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Species specific water requirements

Flow assessment

Generalised and process models

Australian bass (Macquaria novemaculeata) spawning and juvenile movement

About Macquaria novemaculeata

Australian bass (Macquaria novemaculeata) are a high value target species for environmental flow assessment. The fish is primarily a freshwater species, but they migrate downstream to spawn in estuaries. They are found in coastal rivers of the east coast of Australia (south of the Mary River in Queensland).

Water requirements

Australian bass (Macquaria novemaculeata) requires suitable flow conditions to allow migration, spawning, hatching and recruitment. Migration is triggered by flow above a set threshold for a given number of days during the correct season. Spawning happens after a migration event occurs, and is effected by temperature, salinity and season. Hatching occurs in a defined range post spawning, given temperature and salinity conditions are met. Finally, recruitment occurs after an extended period post hatching, given a flow recruitment is met.

Model purpose

The purpose of the model is to identify recruitment success for Australian bass (Macquaria novemaculeata). This success is scored daily, and is achieved if a number of hydrological rules have been met from a given day. This model produces a range of daily intermediate results, detailing which rules failed on that day, preventing a recruitment opportunity.

Development context

This model, describing the flow, temperature, salinity and seasonal requirements for Australian bass spawning, has been developed using quantitative information from the literature and expert opinion.

Spatial application

This model and its default parameters were created for application in South East Queensland.

However, the model parameters could be edited to suit other locations or species with similar requirements.

Model description

Ecohydrological rules

A recruitment opportunity occurs if the following rules are met:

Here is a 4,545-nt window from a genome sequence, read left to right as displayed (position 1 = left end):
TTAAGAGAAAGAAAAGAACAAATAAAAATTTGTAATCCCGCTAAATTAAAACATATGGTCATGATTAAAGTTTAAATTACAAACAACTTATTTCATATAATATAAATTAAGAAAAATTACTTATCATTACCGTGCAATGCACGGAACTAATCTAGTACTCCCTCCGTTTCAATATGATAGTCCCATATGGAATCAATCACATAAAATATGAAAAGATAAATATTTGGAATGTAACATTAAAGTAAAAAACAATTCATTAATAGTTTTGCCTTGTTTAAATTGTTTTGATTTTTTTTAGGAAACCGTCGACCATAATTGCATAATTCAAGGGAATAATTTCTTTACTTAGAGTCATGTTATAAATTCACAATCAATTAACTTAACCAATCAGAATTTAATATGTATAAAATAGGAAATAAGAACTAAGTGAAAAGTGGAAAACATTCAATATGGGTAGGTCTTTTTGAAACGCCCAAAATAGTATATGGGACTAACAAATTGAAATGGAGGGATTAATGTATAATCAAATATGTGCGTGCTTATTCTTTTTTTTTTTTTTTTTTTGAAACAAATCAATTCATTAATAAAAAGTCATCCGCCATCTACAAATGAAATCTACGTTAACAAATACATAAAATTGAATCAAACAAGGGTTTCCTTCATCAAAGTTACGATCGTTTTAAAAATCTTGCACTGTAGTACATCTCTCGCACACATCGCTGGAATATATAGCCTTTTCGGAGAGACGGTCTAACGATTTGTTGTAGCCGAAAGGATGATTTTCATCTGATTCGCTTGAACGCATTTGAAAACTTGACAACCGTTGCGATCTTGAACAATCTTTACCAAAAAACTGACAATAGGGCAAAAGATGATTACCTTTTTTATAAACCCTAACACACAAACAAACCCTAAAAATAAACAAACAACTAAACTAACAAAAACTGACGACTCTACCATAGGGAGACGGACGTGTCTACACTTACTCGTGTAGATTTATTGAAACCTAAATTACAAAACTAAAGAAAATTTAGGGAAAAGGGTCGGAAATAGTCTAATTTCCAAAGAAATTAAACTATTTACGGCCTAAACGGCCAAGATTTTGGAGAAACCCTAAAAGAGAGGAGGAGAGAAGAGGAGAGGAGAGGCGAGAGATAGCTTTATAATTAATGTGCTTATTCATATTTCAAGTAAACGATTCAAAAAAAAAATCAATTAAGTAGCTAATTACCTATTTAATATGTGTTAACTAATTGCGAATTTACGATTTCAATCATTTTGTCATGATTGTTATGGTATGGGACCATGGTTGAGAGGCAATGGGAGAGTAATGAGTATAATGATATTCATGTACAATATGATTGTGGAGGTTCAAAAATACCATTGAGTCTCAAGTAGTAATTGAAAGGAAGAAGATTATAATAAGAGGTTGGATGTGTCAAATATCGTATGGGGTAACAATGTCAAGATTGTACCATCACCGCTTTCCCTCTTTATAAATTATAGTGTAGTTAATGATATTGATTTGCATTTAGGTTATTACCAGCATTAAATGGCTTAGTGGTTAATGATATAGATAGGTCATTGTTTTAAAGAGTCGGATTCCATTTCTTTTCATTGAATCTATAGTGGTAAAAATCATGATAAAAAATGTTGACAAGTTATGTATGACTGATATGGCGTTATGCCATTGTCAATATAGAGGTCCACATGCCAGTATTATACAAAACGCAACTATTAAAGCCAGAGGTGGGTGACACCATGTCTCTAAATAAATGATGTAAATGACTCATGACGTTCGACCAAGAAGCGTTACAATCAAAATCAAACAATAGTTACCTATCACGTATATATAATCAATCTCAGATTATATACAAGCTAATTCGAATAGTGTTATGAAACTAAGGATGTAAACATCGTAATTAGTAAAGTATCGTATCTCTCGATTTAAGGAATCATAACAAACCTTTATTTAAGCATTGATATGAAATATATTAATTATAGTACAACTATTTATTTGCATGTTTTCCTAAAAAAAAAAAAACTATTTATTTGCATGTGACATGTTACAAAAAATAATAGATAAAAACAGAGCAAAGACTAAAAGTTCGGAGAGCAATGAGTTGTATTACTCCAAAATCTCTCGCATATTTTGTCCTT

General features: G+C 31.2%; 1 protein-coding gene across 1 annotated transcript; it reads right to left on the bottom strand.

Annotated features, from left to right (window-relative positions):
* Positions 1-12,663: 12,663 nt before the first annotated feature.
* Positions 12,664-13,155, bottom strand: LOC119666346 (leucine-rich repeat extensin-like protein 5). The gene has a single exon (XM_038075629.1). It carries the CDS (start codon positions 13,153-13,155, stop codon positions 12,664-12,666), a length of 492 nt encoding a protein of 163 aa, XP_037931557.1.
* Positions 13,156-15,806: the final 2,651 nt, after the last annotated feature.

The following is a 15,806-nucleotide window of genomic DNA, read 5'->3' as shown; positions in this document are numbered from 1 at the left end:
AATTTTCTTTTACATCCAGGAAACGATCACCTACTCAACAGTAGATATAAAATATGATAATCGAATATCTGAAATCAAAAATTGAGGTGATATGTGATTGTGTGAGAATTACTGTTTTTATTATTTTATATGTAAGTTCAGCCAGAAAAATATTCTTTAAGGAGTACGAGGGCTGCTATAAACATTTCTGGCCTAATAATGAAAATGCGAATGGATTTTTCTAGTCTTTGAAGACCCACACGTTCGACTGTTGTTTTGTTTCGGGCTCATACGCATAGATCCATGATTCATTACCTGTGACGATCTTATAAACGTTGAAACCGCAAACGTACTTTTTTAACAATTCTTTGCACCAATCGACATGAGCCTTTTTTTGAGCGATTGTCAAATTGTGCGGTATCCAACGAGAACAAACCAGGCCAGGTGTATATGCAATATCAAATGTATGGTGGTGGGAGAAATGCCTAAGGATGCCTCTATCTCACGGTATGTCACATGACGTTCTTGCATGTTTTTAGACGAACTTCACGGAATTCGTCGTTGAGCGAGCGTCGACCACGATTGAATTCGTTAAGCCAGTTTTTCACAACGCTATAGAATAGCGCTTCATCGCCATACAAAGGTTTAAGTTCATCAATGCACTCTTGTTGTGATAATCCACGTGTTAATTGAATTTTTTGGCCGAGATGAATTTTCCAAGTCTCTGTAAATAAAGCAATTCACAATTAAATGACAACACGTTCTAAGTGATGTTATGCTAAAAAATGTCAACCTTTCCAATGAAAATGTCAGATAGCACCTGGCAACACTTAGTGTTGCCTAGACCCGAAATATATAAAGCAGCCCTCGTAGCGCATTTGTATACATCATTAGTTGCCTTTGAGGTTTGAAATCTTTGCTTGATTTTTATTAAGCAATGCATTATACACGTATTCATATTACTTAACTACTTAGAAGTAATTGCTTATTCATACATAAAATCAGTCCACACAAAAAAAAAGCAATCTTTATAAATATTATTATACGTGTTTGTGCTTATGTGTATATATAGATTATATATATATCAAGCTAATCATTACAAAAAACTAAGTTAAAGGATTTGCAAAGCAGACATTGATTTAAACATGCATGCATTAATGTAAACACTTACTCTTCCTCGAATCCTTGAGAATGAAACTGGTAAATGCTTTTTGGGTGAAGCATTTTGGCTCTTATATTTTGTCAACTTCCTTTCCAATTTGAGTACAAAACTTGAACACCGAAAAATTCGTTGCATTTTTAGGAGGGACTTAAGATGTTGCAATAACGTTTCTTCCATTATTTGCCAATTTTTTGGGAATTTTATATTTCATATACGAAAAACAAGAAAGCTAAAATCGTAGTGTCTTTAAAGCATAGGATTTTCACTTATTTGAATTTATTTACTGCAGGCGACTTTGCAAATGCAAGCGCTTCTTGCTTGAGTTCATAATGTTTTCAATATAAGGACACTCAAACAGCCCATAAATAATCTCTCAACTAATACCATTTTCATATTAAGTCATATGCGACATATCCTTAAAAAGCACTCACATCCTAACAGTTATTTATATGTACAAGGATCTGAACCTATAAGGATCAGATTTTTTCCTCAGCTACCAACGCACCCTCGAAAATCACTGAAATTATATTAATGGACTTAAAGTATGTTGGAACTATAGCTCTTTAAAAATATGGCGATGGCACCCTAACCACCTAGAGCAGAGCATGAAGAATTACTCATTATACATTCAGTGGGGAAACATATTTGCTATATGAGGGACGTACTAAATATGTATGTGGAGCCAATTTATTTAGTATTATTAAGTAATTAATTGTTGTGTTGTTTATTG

1. Migration event – Daily flow above a set threshold (1814 ML) during the set season (June-Sep) for a set duration (6 days)
  2. Spawning event – Daily temperature in set range (11-24) and daily salinity in set range (0 – 14) for 1 day anytime after migration but within the set season
  3. Hatching window – Daily temperature in set range (11-24) and daily salinity in set range (15 – 35) for 1 day within a set window (3-10 days) after spawning
  4. Upstream recruitment – Daily flow below a set threshold (432 ML) for 1 day after a minimum of a set number of days (40) since hatching and before the end of the year (defined by an overall season).

Assessment method

This model produces binary daily results (daily spawning success). These results are then aggregated to a yearly result, and then further to a temporal result based on the defined assessment parameters.

The temporal results are then analysed across locations to report an overall landscape risk by considering the simultaneous occurrence of failures across the system.


  • Daily flow data
  • Daily temperature data
  • Daily salinity data
Parameter Sections
  • Season – Overall season to partition the data into. Usually annual or water year.
  • Migration – Parameters to inform migration success. Includes migration season, flow threshold, and duration.
  • Spawning – Parameters to inform spawning success. Includes spawning season, temperature range and salinity range.
  • Hatching – Parameters to inform hatching success. Includes temperature range, salinity range and time since spawning range.
  • Recruitment – Parameters to inform recruitment success. Includes time since hatching and flow threshold.


  • Daily time series of recruitment opportunities and reasons for failure
  • Yearly time series of recruitment opportunities (>= 1 recruitment opportunity within the defined season)
  • Yearly time series of assessment results
  • Temporal time series of assessment results
  • Spatial time series of assessment results

User interface

Underlying code

This plugin is written in Python and its underlying code is publicly available from the Eco Risk Projector computation repository.